“It’s very nice down here,” Bernard said. “We have lots of space, and it’s very quiet. We love it.”


This year, Bernard is particularly busy. She has three solo exhibitions: The current sculpture show in Boston, an exhibition of wax paintings at Arden Gallery in Boston in August, and a November sculpture show at the University of Southern New Hampshire in Manchester.

She spent her winter making the sculptures for the current show. She is finishing work on the painting exhibition, and soon will begin creating a new body of work for the New Hampshire show in the fall.

“It’s perfect timing,” she said. “As soon as I finish making work for one show, I get a little time to regroup, then start in on the next show. I’m staying busy.”

Zola Solamente, gallery director at Arden, recruited Bernard after coming across her work when Solamente judged an exhibition for the Montserrat Encaustic Conference. She loved the paintings, and asked Bernard to show at the Boston gallery. “Her work feels organic, unique and beautiful at the same time,” Solamente said.

Bernard’s first exhibition at Arden sold well, as have several others since. “People in Boston respond to the richness of the materials and the motion within the work,” Solamente said.

For her current show, Bernard began working on the clay balls during a drive from Maine to Key West, where Calivas was showing his winter paintings. While he drove, she rolled clay to make the little balls, then arranged them in rows in their hotel room at night to dry. She knocked out about 1,000 during their drive to and from Florida.

Back in Maine, she kept at the task, making about 200 balls a day. Rather than dreading the repetitiveness of the process, she relished the opportunity for meditation and listened to audiobooks while she worked.

At first, she painted the balls a variety of colors — orange, red, yellow, green, blue and purple.

After painting nearly all of them, she changed her mind. Though she appreciates playfulness in her work, the many colors felt distracting. So she repainted them red and black.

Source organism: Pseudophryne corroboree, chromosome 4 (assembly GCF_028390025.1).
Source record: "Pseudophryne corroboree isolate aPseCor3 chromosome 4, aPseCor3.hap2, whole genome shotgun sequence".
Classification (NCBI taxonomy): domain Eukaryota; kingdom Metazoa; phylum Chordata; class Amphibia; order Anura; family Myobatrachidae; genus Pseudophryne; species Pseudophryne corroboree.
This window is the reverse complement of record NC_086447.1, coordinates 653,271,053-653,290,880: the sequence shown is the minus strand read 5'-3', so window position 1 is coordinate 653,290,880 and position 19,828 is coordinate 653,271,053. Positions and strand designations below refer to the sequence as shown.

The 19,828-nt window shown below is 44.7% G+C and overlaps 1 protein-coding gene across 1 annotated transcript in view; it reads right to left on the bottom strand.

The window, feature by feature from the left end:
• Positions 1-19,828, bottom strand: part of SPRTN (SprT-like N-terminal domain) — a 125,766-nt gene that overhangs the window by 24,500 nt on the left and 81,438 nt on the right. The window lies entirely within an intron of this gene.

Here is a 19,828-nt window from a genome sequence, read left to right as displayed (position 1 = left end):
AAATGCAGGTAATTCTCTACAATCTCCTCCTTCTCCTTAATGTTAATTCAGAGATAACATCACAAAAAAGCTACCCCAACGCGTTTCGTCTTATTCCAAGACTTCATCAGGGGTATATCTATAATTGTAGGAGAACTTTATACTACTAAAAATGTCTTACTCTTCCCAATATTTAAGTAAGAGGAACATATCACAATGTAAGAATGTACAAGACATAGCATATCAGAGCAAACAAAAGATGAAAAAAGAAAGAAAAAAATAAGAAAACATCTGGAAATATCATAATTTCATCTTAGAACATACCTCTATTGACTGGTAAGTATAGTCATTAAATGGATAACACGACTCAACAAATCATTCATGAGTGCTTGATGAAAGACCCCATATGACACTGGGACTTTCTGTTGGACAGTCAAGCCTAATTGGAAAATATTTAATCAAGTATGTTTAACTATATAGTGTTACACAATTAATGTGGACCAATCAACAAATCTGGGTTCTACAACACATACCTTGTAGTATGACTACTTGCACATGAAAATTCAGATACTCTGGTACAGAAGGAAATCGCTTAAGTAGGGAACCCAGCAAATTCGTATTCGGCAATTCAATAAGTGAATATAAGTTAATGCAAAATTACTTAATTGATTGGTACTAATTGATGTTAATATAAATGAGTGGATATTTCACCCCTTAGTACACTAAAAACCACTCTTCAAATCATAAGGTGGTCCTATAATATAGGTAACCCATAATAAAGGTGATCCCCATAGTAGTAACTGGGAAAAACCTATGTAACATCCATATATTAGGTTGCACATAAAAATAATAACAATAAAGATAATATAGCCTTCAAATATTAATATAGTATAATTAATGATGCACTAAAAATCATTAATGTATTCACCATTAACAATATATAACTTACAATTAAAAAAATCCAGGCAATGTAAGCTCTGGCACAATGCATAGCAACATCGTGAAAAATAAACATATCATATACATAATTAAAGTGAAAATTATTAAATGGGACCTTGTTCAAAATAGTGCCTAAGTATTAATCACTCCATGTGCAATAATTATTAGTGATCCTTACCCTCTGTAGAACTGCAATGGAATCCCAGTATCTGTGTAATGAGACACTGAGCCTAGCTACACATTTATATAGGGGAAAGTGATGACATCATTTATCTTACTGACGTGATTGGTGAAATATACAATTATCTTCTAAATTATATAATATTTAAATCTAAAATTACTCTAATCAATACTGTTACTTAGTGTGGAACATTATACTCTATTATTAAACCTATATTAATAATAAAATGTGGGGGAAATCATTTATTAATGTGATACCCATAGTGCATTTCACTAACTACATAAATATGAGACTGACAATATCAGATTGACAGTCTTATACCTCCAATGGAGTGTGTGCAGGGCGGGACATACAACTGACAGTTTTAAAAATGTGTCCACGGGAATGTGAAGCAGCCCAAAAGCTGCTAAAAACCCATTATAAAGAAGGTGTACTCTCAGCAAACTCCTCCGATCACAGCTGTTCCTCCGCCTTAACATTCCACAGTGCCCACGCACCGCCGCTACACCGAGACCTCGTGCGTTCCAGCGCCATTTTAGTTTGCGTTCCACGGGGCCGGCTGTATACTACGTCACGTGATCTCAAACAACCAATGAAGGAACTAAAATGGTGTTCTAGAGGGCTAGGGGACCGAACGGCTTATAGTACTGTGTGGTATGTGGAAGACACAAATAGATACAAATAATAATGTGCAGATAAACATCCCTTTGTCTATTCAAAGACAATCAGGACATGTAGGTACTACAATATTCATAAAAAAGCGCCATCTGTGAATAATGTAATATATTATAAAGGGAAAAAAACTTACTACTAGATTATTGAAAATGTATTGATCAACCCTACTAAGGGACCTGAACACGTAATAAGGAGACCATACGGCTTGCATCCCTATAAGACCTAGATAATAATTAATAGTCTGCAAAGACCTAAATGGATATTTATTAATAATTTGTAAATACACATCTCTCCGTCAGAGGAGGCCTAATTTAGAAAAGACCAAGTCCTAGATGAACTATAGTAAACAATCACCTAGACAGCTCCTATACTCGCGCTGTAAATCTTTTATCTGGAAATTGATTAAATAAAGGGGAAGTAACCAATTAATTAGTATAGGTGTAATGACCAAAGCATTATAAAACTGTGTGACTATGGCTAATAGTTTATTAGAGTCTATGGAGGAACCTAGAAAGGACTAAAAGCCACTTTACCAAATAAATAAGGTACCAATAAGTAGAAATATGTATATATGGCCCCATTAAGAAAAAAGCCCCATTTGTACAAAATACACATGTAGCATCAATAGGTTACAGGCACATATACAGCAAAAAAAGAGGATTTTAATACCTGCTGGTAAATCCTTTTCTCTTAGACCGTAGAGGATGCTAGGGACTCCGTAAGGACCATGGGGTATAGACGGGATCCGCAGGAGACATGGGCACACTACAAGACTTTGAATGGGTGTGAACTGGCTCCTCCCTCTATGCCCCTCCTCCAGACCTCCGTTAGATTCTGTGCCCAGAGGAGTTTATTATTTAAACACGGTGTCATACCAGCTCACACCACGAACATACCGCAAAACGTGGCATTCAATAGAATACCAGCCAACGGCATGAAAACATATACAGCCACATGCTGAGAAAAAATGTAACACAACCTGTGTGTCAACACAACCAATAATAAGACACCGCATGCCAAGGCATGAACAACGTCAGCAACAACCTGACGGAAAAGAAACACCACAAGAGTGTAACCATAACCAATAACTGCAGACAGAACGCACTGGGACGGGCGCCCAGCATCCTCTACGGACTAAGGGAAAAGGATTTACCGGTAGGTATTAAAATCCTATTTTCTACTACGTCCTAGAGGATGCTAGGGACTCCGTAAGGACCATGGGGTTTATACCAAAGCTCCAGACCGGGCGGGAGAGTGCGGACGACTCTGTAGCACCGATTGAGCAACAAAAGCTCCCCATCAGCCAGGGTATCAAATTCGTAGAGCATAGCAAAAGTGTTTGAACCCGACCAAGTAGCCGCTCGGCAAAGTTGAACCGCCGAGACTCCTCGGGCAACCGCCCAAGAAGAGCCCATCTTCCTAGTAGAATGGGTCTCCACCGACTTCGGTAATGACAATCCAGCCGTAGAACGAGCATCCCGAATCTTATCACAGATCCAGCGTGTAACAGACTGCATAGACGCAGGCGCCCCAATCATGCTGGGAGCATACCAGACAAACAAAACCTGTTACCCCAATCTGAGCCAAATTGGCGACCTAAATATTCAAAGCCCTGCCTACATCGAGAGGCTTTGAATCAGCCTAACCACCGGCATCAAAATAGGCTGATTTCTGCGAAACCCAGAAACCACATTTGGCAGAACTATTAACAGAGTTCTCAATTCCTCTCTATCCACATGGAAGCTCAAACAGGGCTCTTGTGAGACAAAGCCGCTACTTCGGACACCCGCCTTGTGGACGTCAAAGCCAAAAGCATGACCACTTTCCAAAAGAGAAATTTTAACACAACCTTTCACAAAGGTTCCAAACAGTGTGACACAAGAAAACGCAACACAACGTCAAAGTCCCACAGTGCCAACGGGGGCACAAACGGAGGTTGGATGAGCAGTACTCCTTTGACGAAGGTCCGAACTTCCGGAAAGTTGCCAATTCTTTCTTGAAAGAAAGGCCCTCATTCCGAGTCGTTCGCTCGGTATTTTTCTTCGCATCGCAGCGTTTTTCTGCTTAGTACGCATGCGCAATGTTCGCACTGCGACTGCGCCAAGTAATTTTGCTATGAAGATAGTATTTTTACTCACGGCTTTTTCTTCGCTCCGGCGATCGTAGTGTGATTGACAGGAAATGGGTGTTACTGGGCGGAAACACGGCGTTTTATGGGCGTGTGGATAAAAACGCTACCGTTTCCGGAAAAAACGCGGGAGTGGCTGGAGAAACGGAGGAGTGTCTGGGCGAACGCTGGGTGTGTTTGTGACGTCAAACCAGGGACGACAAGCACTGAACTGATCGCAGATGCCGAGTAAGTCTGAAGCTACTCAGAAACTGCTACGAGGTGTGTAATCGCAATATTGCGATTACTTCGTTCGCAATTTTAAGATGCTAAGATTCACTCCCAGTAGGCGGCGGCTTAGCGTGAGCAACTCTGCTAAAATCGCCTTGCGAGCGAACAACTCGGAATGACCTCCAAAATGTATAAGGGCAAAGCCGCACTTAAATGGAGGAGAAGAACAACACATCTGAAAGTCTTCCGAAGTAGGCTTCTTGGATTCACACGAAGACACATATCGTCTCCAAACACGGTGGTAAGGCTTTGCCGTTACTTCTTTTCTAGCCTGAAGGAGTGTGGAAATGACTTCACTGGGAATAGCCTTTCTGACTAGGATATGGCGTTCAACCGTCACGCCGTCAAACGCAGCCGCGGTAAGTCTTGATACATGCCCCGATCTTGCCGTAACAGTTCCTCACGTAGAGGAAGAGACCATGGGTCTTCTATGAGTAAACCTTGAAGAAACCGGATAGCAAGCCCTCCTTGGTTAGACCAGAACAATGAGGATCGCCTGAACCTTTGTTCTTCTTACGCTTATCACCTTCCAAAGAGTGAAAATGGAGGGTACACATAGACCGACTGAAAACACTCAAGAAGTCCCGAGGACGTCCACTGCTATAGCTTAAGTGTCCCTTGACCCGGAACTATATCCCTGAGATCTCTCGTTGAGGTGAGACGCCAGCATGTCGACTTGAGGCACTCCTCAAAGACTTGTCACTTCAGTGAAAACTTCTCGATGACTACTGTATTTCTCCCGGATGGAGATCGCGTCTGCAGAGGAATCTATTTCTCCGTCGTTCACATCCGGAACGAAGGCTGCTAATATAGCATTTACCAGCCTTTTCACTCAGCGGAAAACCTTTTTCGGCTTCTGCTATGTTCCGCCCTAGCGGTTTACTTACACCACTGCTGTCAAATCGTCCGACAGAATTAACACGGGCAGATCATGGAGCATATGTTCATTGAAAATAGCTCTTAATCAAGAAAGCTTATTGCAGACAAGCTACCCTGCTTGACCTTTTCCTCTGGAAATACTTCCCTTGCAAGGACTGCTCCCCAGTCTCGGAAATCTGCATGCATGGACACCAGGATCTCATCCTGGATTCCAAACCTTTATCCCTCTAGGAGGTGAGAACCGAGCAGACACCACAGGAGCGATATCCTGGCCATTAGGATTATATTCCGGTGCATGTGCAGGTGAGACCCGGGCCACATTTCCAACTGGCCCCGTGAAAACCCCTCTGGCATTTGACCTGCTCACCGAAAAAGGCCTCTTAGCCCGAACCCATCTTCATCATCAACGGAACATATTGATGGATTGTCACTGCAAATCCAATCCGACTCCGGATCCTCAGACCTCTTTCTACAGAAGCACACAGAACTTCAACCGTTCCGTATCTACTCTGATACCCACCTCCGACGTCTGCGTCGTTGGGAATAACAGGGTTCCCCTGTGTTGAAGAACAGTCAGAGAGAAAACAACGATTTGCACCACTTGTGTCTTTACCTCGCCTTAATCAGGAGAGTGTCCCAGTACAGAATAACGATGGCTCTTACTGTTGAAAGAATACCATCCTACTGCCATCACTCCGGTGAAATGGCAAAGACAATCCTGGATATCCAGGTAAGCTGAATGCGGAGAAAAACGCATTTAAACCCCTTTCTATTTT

She cut plywood birch to match the shapes she saw in the on-screen graphic, and then created orbital patterns by attaching the balls by nail.

Bernard is industrious and handy. She is comfortable working with a variety of materials and designs sculptures with movement in mind. She uses wood and metal, and casts in bronze, aluminum, lead, plaster or concrete. Whatever the pieces demands, she finds a way to make it work.

She is as apt to buy her materials in a hardware store or marine store as in an arts supply store.

“I love working with materials and figuring out how to work with them,” she said. “I’m not afraid to try something new.”

Her versatility makes her a popular artist in Boston, said Boston Sculptors Gallery director Jean Mineo.

“Spherical Harmonics” is Bernard’s third solo show at the co-op ince 2008.

The gallery is open, light and airy, with big windows that face out to Harrison Avenue.

Bernard’s pieces lure onlookers from the street, Mineo said.

“There is something really whimsical and fun to her work, which makes it very distinct. It’s also really approachable,” Mineo said. “People walk by and see it, and they’re just drawn in. They have to see it, walk under it, touch it and play with it.”

Staff Writer Bob Keyes can be contacted at 791-6457 or at:

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Twitter: pphbkeyes